980 African Law: Sudan Seminar - §001, Fall 2011

Categories: International and Comparative Law

Instructor(s) Thompson, Cliff

British rule ended in Sudan on January 1, 1956, but independence has not been a triumph. In The Penguin History of the Twentieth Century, J.T. Roberts refers to Sudan in the post-colonial period as “that unhappy land.” There has been a lingering and devastating civil war between the north and the south. More recently, the government’s genocide in Darfur is a disaster. Repressive military rule, not democratic civilian government, has predominated nationally in the years since independence. Nevertheless, there were events in October 1964 during which the sparks of democracy flew upwards. The October Revolution was a national uprising of unarmed civilians who wanted to overthrow a military dictatorship, and succeeded. The democracy lasted until the next military coup in 1969. But the revolution became a source of pride for those who joined, and remains a beacon for many in Sudan, and for anyone who believes in the aspirations of people for self-rule. The draft book that is assigned for the course recounts the uprising and the democratic pulse that helped to give it life. It is a human story worth telling, full of unexpected and courageous acts. Many of the leaders were law students, law professors, lawyers, and judges.

At the time of the revolution, I was in my fourth year in Sudan as a Law Lecturer at the University of Khartoum, and Director of the Sudan Law Project. Descriptions of public events often include my own observations, but the book is principally based on interviews with the leading participants, civilian and military. After talking with hundreds of people, I had prolonged interviews with 68 persons, all but two of them in the period 1964-67. I was keen to learn what went on behind the scenes. Working through the written notes of my interviews and writing a narrative was a much longer process, mostly part-time, mostly like a favorite hobby, from 1971 to 2003. The narrative attempts to convey a sense of being there, so that the reader can understand, for example, the shifting and chaotic reality behind labels such as the “Professional Front,” “the Palace Massacre,” or the “National Charter.”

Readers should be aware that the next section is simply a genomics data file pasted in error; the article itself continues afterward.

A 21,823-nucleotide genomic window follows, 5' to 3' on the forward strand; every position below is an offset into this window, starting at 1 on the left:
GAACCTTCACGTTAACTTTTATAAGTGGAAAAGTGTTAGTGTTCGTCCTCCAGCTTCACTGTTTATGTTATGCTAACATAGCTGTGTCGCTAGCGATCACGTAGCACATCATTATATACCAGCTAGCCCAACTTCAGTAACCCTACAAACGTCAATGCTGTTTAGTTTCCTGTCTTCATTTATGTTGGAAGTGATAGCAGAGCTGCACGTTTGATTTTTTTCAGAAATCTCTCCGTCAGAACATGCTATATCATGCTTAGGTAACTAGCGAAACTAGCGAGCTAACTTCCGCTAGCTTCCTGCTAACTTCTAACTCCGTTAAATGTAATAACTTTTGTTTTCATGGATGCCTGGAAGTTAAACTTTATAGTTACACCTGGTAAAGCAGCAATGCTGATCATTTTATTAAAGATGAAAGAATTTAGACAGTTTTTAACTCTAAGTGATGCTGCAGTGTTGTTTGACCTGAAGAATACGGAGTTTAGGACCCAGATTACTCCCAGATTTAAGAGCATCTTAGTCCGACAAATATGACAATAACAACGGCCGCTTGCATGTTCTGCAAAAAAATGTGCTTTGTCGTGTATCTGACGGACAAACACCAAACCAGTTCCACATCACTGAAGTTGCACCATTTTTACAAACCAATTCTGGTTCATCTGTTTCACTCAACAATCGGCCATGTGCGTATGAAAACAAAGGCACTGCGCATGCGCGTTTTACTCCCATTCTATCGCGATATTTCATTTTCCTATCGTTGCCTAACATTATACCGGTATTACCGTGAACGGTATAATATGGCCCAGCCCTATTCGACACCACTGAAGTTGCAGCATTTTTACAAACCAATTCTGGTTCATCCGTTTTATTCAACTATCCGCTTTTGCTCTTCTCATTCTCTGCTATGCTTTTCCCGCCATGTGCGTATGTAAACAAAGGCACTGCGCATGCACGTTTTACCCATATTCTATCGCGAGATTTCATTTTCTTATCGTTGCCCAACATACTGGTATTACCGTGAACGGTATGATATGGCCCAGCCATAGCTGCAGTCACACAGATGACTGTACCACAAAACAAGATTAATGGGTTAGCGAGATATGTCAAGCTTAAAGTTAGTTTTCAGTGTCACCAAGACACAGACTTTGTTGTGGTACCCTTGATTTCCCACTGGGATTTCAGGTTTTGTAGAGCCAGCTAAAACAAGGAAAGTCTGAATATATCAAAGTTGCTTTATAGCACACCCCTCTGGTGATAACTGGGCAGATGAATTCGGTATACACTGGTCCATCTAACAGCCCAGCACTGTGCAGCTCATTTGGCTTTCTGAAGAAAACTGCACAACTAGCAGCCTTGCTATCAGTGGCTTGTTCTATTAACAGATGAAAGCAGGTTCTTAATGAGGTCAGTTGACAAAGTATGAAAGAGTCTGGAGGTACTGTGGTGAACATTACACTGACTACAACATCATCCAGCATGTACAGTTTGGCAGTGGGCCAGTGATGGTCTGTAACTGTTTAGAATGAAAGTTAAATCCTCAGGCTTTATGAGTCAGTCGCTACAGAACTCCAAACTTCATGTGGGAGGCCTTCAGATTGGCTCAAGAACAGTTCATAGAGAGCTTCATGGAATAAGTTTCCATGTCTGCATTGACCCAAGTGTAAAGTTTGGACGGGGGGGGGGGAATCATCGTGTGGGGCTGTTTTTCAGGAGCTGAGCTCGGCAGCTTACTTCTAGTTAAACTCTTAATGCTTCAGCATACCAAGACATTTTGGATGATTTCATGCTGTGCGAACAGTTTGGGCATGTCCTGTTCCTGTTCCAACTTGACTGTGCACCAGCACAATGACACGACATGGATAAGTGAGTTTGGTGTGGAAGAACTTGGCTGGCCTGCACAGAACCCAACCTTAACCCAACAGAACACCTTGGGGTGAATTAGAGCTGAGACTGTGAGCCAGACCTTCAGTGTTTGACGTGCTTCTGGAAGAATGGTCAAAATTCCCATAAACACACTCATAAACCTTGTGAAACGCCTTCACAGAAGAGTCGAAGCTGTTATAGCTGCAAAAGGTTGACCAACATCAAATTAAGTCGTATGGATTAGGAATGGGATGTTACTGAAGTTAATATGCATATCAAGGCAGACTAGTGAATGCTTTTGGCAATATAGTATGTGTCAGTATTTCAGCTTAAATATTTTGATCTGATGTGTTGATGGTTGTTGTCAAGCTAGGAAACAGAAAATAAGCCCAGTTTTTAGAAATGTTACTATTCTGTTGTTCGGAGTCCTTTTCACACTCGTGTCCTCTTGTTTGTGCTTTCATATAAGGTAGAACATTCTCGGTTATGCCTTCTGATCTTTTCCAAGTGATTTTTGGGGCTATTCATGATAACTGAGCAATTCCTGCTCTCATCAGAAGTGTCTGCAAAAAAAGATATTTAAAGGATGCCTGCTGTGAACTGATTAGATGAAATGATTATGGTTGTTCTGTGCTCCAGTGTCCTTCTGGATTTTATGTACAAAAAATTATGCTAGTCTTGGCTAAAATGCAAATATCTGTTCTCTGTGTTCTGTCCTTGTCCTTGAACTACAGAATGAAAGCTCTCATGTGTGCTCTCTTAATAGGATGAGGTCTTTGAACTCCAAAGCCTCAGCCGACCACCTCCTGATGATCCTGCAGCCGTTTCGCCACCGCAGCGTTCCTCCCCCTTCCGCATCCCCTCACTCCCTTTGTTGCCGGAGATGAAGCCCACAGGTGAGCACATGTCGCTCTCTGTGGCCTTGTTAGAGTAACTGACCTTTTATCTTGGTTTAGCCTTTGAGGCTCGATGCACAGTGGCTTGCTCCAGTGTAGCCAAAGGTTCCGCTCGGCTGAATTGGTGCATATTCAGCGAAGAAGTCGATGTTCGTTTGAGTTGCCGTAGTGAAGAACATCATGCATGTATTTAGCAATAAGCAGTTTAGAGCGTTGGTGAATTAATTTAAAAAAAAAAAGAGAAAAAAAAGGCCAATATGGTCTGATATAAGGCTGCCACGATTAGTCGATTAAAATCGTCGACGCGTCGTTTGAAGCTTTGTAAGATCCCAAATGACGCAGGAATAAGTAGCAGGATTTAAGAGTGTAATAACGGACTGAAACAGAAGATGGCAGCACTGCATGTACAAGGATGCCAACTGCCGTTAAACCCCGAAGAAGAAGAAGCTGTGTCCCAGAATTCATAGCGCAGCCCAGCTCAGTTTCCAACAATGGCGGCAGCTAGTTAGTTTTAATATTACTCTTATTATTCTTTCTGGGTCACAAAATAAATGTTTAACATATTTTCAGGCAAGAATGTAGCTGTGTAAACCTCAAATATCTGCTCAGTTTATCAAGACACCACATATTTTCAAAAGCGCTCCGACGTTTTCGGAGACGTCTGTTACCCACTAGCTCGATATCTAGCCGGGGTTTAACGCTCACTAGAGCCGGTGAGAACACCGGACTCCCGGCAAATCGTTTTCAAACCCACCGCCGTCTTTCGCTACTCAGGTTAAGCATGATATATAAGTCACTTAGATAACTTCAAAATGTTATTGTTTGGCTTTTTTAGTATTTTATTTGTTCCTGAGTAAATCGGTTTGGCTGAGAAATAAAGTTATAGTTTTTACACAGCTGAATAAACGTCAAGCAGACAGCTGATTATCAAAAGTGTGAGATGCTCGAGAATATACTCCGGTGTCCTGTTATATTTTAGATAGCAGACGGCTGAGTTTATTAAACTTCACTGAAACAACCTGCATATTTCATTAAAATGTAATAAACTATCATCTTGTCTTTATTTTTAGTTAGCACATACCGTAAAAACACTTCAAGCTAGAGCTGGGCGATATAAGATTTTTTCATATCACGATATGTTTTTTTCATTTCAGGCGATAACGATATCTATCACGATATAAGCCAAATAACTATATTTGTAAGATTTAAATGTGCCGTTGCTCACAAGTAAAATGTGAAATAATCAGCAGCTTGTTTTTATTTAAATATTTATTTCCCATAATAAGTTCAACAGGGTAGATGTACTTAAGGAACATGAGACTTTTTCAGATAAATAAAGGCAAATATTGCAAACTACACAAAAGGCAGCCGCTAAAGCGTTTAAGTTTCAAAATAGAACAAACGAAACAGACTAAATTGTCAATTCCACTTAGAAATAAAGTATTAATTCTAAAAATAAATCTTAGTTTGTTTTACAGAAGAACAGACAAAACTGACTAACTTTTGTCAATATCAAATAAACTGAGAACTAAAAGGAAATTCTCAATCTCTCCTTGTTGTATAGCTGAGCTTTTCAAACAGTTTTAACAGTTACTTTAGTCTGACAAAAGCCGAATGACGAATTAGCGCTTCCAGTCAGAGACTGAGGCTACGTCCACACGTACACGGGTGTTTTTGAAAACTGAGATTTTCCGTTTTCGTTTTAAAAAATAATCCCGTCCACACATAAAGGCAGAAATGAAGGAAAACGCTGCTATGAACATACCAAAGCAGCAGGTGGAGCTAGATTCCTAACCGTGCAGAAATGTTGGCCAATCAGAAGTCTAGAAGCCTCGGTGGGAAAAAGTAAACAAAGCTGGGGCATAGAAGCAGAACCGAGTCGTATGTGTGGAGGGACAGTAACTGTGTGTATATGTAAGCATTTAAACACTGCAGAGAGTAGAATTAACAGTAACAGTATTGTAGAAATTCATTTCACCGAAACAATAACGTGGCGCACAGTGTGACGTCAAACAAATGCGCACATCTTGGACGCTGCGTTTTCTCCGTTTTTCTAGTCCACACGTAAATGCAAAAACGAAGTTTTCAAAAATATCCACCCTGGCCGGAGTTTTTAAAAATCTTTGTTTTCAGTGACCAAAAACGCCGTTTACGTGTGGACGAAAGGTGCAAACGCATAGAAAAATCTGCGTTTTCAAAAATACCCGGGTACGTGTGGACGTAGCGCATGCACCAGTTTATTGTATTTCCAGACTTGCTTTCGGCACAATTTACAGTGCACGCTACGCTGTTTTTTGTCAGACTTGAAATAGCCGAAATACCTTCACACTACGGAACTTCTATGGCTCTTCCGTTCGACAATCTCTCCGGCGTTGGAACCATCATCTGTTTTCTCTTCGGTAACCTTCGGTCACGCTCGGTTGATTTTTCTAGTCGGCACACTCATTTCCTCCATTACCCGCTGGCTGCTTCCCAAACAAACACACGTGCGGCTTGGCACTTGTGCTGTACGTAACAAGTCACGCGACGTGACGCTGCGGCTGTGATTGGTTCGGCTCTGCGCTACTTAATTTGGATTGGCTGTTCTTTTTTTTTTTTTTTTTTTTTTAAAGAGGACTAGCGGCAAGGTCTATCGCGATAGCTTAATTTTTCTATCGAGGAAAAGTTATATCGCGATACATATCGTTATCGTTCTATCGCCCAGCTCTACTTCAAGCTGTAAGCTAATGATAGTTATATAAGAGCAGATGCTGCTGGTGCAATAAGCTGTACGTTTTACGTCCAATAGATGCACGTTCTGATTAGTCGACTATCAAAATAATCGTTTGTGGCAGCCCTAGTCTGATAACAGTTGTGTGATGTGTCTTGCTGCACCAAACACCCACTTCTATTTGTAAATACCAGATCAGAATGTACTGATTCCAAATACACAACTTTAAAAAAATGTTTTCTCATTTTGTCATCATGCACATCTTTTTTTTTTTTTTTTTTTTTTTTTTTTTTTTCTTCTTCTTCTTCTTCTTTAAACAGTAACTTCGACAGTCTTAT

For texts, this seminar will use (1) my manuscript of Sudan’s October Revolution; and (2) Sharon E. Hutchinson, Nuer Dilemmas –Coping with Money, War, and the State (1996), an excellent analysis of the South Sudan.

For those students interested in three credits, extra work on a project reflecting developments in Darfur will be agreed upon.

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